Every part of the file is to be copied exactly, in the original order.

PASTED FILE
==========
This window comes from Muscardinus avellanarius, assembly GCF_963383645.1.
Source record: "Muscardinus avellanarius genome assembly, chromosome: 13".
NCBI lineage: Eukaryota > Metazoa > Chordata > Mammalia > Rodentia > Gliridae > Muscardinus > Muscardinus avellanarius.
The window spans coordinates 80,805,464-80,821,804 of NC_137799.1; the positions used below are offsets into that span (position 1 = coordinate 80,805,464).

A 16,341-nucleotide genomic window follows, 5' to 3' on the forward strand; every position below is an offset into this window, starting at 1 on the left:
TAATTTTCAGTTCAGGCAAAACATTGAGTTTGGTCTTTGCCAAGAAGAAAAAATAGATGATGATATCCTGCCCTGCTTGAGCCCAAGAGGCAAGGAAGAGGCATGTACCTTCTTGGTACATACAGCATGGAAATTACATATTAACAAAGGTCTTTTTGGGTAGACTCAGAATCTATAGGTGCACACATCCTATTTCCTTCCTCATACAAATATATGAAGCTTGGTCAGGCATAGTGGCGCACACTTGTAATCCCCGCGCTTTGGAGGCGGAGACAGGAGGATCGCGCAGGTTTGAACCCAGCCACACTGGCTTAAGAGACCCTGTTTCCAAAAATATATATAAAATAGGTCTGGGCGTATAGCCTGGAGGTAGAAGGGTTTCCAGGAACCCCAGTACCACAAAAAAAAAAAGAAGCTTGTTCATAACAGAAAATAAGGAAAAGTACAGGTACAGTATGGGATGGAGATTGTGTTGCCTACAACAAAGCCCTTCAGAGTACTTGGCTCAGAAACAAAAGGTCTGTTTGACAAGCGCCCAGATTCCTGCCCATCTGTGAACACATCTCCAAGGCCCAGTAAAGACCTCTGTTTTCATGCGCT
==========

This window comes from Muscardinus avellanarius, assembly GCF_963383645.1.
Source record: "Muscardinus avellanarius genome assembly, chromosome: 13".
NCBI lineage: Eukaryota > Metazoa > Chordata > Mammalia > Rodentia > Gliridae > Muscardinus > Muscardinus avellanarius.
The window spans coordinates 80,805,464-80,821,804 of NC_137799.1; the positions used below are offsets into that span (position 1 = coordinate 80,805,464).

A 16,341-nucleotide genomic window follows, 5' to 3' on the forward strand; every position below is an offset into this window, starting at 1 on the left:
TAATTTTCAGTTCAGGCAAAACATTGAGTTTGGTCTTTGCCAAGAAGAAAAAATAGATGATGATATCCTGCCCTGCTTGAGCCCAAGAGGCAAGGAAGAGGCATGTACCTTCTTGGTACATACAGCATGGAAATTACATATTAACAAAGGTCTTTTTGGGTAGACTCAGAATCTATAGGTGCACACATCCTATTTCCTTCCTCATACAAATATATGAAGCTTGGTCAGGCATAGTGGCGCACACTTGTAATCCCCGCGCTTTGGAGGCGGAGACAGGAGGATCGCGCAGGTTTGAACCCAGCCACACTGGCTTAAGAGACCCTGTTTCCAAAAATATATATAAAATAGGTCTGGGCGTATAGCCTGGAGGTAGAAGGGTTTCCAGGAACCCCAGTACCACAAAAAAAAAAAGAAGCTTGTTCATAACAGAAAATAAGGAAAAGTACAGGTACAGTATGGGATGGAGATTGTGTTGCCTACAACAAAGCCCTTCAGAGTACTTGGCTCAGAAACAAAAGGTCTGTTTGACAAGCGCCCAGATTCCTGCCCATCTGTGAACACATCTCCAAGGCCCAGTAAAGACCTCTGTTTTCATGCGCT